References
1. Blumberg JB, Terri A. Camesano TA, Cassidy A, Kris-Etherton P, Howell A, Manach C, Ostertag LM, Sies H, Skulas-Ray A, Vita J. Cranberries and their bioactive constituents in human health. Adv Nutr. 2013;4:1–15.
2. United States Department of Agriculture. Choose MyPlate. Tips to help you eat fruits. http://www.choosemyplate.gov/food-groups/fruits-tips.html. Accessed:May 24, 2012.

 

New Investigation Advises Doctors to Recommend Cranberry Products as First Line of Defense Against Repeated Urinary Tract Infections (UTIs) 
Comprehensive meta-analysis affirms cranberries’ role in promoting a healthy urinary tract.

CARVER, Mass., September 19, 2017 – A thorough review of dozens of studies led scientists to conclude that healthcare professionals should be telling their patients to have cranberry products as a first step in reducing recurrent UTIs. The comprehensive meta-analysis and assessment of human clinical trials, published in the official journal of the American Urological Association, The Journal of Urology®, assures practitioners and their patients that cranberry products are a low cost, low risk and effective way to help prevent recurrent UTIs.1

To answer the question, “Can Cranberries Contribute to Reduce the Incidence of Urinary Tract Infections?” a total of 28 studies showing results from nearly 5,000 patients were considered. Authors found a statistically significant risk reduction in repeat UTIs overall, but not significant for any particular subgroup. However, patients with recurrent UTIs who ingested cranberry products and had undergone gynecological surgery, experienced a significant reduction in UTIs.

“Our investigation supports that cranberry products can be a powerful tool to fight off frequent UTIs,” explains lead author, Dr. Ângelo Luís. “While recommendations for dosage and duration of treatment require further study, the efficacy of the medicinal properties of cranberry products has been well-established.”

The review explains that the medicinal properties of cranberries may be attributed to their unique polyphenol, proanthocyanidins – or PACs, for short. Their ability to keep infection-causing bacteria from sticking to the urinary tract walls may be the major reason for their effectiveness in limiting infection growth and recurrence.

According to the authors, scientists and practitioners continue to explore the use of alternative therapies in the prevention of common infections as part of the global movement to reduce antibiotic use and resistance. It is estimated that one third of women in the United States will get a UTI by the age of 24.2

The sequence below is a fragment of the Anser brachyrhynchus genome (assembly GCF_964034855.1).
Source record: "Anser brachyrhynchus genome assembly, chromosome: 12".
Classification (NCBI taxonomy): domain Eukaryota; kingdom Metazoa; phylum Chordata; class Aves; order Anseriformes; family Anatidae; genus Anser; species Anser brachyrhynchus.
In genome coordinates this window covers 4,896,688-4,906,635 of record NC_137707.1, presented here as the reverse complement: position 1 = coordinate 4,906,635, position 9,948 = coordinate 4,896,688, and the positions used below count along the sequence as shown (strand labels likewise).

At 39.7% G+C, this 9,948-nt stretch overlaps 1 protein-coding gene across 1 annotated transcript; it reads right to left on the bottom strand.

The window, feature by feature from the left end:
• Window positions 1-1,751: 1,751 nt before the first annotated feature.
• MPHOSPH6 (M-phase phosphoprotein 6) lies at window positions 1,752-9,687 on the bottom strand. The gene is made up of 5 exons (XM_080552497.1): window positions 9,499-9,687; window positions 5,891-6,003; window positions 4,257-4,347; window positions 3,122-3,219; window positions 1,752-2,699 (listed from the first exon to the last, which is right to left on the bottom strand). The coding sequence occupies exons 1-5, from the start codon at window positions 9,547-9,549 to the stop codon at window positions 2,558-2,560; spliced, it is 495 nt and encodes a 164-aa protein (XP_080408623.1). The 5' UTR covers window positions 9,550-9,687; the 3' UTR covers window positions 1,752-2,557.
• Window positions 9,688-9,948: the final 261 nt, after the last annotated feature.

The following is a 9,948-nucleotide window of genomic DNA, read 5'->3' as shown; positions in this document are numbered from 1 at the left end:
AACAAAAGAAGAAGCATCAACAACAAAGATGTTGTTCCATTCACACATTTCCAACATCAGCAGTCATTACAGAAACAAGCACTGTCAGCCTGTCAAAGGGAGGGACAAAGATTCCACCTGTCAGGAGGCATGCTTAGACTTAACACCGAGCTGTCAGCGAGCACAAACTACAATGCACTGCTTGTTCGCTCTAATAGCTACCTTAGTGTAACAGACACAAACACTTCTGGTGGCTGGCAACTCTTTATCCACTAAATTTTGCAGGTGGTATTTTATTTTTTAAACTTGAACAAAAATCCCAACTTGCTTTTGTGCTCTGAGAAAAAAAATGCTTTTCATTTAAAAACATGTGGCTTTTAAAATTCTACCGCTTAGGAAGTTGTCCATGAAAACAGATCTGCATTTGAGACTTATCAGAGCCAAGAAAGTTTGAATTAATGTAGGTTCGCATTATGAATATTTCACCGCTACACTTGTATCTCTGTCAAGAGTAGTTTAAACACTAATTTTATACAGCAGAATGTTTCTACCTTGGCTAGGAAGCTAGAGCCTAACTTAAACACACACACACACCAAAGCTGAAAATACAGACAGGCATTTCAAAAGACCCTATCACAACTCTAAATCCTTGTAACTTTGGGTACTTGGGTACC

“Findings like this,” adds Dr. Luis, “give practitioners a viable, inexpensive, non-antibiotic option to help patients reduce the recurrence of an uncomfortable and potentially debilitating infection.”

 “As one of the oldest alternative therapies and U.S.-born berries, independent research such as this not only provides public health benefits, it revitalizes the enthusiasm for cranberry products year-round. The industry appreciates the efforts of these researchers and takes pride in the healthy attributes that cranberry products provide to consumers around the world,” comments Terry Humfeld, executive director of the non-profit research and education-focused organization, The Cranberry Institute.

This review was funded by Universidade da Beira Interior and bank Santander/Totta protocol post-doctoral research fellowship BIPD/ICI-FC-BST-UBI 2016 (ÂL).

About the Cranberry Institute
The Cranberry Institute is a not-for-profit organization founded in 1951 to further the success of cranberry growers and the industry in the Americas through health, agricultural and environmental stewardship research as well as cranberry promotion and education. The Cranberry Institute is funded voluntarily by Supporting Members that handle, process, and sell cranberries. Supporting Members are represented in national and international regulatory matters and research efforts are done on their behalf. For more information about the Cranberry Institute, along with the health benefits of cranberries and current scientific research, visit www.CranberryInstitute.org.

References:

  1. Luis A, Domingues F and Pereira, L. Can cranberries contribute to reduce the incidence of urinary tract infections? A systematic review with meta-analysis and trial sequential analysis of clinical trials. J Urol 2017; 614-21.
  2. Foxman B, Barlow R, D'Arcy H, Gillespie B and Sobel JD. Urinary tract infection: self-reported incidence and associated costs. Ann Epidemiol 2000; 10:509–515.

 

Contact
Terry Humfeld
The Cranberry Institute
(302)-355-5970
thumfeld@cranberryinstitute.org

Stephanie Baber
Pollock Communications
Email: sbaber@pollock-pr.com
Phone: (212) 941-1414